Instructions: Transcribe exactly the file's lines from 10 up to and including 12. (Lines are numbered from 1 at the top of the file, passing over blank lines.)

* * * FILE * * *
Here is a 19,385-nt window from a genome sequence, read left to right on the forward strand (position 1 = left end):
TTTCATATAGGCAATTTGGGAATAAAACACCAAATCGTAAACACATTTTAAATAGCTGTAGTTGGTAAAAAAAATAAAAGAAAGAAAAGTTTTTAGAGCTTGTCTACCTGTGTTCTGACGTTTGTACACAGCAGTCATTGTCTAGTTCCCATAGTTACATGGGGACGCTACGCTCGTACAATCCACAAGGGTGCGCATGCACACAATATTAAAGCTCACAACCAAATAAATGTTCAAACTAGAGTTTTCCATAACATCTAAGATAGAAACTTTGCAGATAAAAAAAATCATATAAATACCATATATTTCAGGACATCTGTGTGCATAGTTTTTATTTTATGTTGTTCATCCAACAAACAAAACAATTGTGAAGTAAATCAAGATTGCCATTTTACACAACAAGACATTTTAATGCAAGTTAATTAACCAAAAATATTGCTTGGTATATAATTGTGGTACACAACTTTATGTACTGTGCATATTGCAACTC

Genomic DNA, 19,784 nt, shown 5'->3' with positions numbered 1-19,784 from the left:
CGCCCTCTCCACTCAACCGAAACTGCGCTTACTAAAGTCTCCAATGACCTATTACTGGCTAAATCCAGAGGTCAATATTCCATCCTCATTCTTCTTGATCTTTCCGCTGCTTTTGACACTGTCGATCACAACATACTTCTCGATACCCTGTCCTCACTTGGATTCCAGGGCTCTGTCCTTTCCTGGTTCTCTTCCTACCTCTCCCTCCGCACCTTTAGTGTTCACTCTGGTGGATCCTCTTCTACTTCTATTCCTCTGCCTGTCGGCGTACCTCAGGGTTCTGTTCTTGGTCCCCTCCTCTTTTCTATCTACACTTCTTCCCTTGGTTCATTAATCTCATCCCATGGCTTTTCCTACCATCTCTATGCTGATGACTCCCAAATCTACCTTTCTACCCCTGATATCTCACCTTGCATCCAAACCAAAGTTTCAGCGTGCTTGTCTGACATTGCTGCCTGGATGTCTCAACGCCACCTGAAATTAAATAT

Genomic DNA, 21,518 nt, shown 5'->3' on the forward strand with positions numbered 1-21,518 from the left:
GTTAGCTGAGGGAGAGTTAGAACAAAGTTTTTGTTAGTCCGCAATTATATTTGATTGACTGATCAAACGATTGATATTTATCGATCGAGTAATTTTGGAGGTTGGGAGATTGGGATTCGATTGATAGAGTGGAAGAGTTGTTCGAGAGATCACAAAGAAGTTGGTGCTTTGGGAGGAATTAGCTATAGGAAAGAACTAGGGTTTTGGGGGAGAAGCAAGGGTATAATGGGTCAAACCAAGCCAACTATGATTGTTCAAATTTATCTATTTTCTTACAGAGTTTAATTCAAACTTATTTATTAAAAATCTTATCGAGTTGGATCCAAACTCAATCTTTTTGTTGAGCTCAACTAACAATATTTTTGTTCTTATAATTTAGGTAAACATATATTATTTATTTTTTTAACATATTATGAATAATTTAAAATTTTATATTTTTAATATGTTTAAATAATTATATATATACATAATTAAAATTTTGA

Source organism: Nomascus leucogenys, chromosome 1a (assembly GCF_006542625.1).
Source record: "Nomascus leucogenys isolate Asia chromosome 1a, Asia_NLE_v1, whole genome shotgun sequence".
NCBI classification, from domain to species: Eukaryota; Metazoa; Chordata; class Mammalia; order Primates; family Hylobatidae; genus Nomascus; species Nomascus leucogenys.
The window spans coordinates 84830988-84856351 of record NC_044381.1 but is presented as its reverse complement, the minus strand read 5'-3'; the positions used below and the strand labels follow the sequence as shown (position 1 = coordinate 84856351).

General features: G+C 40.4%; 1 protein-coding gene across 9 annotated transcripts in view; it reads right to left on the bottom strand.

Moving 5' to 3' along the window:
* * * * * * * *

The window spans coordinates 84830988-84856351 of record NC_044381.1 but is presented as its reverse complement, the minus strand read 5'-3'; the positions used below and the strand labels follow the sequence as shown (position 1 = coordinate 84856351).

General features: G+C 40.4%; 1 protein-coding gene across 9 annotated transcripts in view; it reads right to left on the bottom strand.

Moving 5' to 3' along the window: